Today, CJ Snare, the lead vocalist for one of the last truly successful "hair bands", Firehouse, and now the frontman for Rubicon Cross, takes his turn Talkin' Trash with us at Glitter2Gutter...
G2G: Hey, CJ, thanks for taking the time to talk to us here at Glitter2Gutter today. I know you have been hard at work with the new Rubicon Cross album, right?
CJ: Yeah, actually I was just doing a vocal here for one of the songs for the CD. I was working on a bunch of vocal takes, doing a vocal comp(ilation) for the lead, so yeah, we've been busy...
G2G: Now how did Rubicon Cross come about? Were you on some sort of hiatus from Firehouse or how exactly did this new project start?
CJ: Well, it started off, back a long time agon in the career of Firehouse, people used to ask me, "hey, man, when are you gonna do a solo project? When are you gonna do something on your own?" and my answer was always, hey, I'm able to get all of my artistic ideas out through Firehouse, you know. Well, that changed and I wasn't able to all of my things or all that I wanted to do or go the direction I wanted to go, stuff like that. So, in 2003, we (Firehouse) toured in Europe and there was this band called Pride, which was Danny Vaughn's band after Tyketto, and they were opening up for Firehouse. So, we were on this tour and I met Chris Green who was then the lead guitarist for Pride. We just had a really good chemistry, and we started writing together, and I was going back and forth to England and we became fast friends. In fact, we were best men at each other's weddings; I was at his and he was for me. We've been through a lot of tough times in each other's lives and good times in each other's lives, so not only did we develop this really cool writing chemistry and were on the same page for a band, but we also developed an amazing friendship that went along with it.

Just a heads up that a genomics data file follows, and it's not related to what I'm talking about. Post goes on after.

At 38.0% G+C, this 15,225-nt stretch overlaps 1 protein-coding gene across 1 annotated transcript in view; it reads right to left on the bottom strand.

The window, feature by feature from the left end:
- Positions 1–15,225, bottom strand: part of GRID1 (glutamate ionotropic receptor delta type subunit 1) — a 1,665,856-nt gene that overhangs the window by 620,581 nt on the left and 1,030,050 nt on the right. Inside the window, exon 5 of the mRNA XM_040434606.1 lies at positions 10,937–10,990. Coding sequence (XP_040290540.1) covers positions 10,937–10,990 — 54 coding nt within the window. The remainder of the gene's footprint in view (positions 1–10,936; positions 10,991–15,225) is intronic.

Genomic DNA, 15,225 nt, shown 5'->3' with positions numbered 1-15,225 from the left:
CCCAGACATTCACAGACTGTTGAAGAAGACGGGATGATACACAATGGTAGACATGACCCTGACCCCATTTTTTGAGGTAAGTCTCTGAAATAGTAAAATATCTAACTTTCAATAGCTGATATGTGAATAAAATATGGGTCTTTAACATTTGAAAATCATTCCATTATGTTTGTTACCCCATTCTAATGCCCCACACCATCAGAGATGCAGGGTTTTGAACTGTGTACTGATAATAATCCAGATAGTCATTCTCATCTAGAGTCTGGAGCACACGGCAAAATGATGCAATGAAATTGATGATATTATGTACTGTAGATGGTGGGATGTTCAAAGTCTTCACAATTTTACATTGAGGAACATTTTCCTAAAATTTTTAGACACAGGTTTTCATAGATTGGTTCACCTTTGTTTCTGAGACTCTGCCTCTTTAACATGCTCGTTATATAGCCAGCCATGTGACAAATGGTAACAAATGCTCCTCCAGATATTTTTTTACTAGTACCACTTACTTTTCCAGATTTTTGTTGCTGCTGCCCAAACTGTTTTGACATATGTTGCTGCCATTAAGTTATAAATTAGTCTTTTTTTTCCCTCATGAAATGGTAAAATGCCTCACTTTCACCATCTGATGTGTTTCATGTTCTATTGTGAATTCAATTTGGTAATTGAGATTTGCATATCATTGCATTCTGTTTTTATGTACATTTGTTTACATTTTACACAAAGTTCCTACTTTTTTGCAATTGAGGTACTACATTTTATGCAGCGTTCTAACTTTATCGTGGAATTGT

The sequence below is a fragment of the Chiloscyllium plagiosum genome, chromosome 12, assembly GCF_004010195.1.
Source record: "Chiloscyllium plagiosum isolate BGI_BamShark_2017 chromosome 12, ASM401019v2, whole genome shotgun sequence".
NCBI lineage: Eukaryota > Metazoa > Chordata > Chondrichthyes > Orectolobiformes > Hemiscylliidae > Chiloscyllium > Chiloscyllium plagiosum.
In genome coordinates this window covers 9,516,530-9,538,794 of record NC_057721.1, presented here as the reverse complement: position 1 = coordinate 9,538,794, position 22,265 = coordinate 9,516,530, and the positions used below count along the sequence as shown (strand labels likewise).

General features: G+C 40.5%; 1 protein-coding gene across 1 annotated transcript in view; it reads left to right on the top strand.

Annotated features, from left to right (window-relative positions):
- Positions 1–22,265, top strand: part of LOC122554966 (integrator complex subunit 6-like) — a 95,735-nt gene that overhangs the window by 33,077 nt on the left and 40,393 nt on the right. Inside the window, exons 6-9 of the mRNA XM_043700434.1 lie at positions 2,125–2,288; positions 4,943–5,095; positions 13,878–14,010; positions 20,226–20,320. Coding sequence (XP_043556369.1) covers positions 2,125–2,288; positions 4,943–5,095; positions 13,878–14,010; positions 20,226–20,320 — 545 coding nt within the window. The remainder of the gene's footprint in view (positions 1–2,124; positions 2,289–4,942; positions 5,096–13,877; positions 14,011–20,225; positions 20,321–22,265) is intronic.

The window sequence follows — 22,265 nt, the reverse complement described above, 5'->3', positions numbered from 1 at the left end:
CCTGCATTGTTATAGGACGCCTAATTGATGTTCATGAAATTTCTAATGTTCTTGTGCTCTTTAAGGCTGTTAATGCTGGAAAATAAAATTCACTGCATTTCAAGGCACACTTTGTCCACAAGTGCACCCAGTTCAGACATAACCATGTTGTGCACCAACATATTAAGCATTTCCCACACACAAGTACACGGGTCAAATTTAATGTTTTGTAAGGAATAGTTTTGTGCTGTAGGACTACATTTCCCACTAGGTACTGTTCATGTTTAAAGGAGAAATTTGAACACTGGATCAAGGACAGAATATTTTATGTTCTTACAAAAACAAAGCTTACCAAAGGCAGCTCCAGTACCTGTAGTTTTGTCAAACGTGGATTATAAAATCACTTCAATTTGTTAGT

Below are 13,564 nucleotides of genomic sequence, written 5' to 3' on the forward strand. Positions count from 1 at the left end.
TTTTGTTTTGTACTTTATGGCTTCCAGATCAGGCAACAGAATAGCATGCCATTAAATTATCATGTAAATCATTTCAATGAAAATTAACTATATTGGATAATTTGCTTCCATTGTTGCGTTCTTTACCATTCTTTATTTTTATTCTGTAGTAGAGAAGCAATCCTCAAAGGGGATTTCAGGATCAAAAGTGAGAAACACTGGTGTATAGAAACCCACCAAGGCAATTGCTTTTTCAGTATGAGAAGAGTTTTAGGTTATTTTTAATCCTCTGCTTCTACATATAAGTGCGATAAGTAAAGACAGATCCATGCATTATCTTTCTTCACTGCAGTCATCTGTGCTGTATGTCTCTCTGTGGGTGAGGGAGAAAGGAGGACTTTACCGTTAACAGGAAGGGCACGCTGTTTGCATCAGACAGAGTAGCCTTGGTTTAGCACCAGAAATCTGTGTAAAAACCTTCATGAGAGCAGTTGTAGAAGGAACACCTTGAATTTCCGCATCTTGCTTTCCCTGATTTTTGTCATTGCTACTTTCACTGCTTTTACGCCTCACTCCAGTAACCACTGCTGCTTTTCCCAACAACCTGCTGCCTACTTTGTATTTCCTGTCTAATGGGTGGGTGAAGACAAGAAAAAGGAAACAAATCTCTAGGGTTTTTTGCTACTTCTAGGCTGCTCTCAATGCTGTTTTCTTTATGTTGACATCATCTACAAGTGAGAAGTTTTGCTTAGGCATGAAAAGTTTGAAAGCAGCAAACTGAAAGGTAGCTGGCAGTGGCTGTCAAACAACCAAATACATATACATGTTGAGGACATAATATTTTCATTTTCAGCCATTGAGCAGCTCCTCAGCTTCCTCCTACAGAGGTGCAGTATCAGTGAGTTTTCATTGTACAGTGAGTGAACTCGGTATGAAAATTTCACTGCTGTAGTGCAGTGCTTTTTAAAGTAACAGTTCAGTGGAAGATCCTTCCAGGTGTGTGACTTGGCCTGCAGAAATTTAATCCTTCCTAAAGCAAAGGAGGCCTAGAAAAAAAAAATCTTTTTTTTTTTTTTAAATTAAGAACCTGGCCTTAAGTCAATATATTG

G2G: Wow, that's cool...
CJ: Yeah... So, it started out it was going to be a CJ Snare solo project, but the more I wrote with Chris and worked with Chris I was like, "man, this is as much your baby as it is mine...let's give it a brand name, let's call it something." So, at that point, he was just moving to the United States and getting married, and, one of the things he used to always say was, "well, you've crossed the Rubicon now,", you know, his being English. Now, I don't know if people know what that means, but it's kind of like the point of no return...